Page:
For our founding fathers, whether we name the National Stadium after Mr Barker or not, we should remember his words: "Every time I look at these Agreements, I'm happy, I have a sense of pride, having contributed to a major change - the separation of Singapore from Malaysia."

The writer is writing a biography of the late Mr E. W. Barker. A former Singapore diplomat and journalist, she is an Adjunct Senior Fellow at the S. Rajaratnam School of International Studies.






Drafting 'a bloodless coup'
This is an excerpt from a new book on Edmund William Barker, independent Singapore's first Law Minister
The Sunday Times, 4 Dec 2016

In early August 1965, Barker received a phone call from the Cameron Highlands. He later told this story as a lesson in phone manners:

"Twenty years ago, when we were still in Malaysia, I received a phone call from the Cameron Highlands. I heard a faint voice and I thought they must have been having a thunderstorm over there. The voice said, 'Harry speaking.' Since I knew quite a few Harrys - there was Harry, my footballer friend, Harry the lawyer and Harry, my accountant friend - I said, 'Harry who?' Then came the reply, 'Harry Lee Kuan Yew, you bloody fool!' and ever since then, I have never asked 'who?' when answering the phone."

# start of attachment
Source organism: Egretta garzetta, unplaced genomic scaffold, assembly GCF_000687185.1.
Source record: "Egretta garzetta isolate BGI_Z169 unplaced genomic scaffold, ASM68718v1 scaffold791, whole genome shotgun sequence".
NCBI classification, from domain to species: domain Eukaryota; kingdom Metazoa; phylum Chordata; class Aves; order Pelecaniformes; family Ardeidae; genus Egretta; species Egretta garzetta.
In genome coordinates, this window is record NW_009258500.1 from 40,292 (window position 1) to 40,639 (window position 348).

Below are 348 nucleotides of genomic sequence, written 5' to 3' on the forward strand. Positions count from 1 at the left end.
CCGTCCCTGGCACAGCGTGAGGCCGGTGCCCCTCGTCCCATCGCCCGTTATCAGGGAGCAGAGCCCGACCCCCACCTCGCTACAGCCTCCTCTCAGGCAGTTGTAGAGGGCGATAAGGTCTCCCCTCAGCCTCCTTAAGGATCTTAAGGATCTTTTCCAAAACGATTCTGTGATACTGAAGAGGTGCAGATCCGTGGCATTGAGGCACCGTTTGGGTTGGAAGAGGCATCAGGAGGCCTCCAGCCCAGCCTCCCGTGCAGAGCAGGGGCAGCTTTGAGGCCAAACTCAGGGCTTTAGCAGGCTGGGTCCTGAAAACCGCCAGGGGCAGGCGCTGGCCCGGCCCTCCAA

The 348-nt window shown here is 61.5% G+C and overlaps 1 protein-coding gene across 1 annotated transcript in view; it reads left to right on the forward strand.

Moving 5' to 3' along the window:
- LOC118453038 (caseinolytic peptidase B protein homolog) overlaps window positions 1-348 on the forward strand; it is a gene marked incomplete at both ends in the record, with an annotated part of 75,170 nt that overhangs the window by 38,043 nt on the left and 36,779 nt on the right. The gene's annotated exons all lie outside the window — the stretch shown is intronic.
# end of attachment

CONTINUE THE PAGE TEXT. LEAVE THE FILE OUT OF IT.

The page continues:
It was quintessential Barker to tell self-deprecating jokes in public, while not revealing his own role in historic events. With friends, he would sometimes let slip the significance of his stories. Leo Tan, former dean of the National Institute of Education, recalled joining Barker for drinks at the Singapore Recreation Club one evening. As Barker sipped his Johnny Walker Black Label, he launched into his "Harry who?" story. As the laughter died away, Barker revealed that it was the call summoning him to Kuala Lumpur to finalise the separation agreements with the Malaysians.

Barely two weeks before the call, Lee had told Barker they needed to prepare the legal papers for Singapore to leave Malaysia. It came as no surprise to Barker because the Cabinet had been preoccupied with negotiating "constitutional re-arrangements" with the federal government for months. He was "expecting it in fact", especially after (Tun Abdul) Razak told him the previous November that both sides had "talked and talked and got nowhere".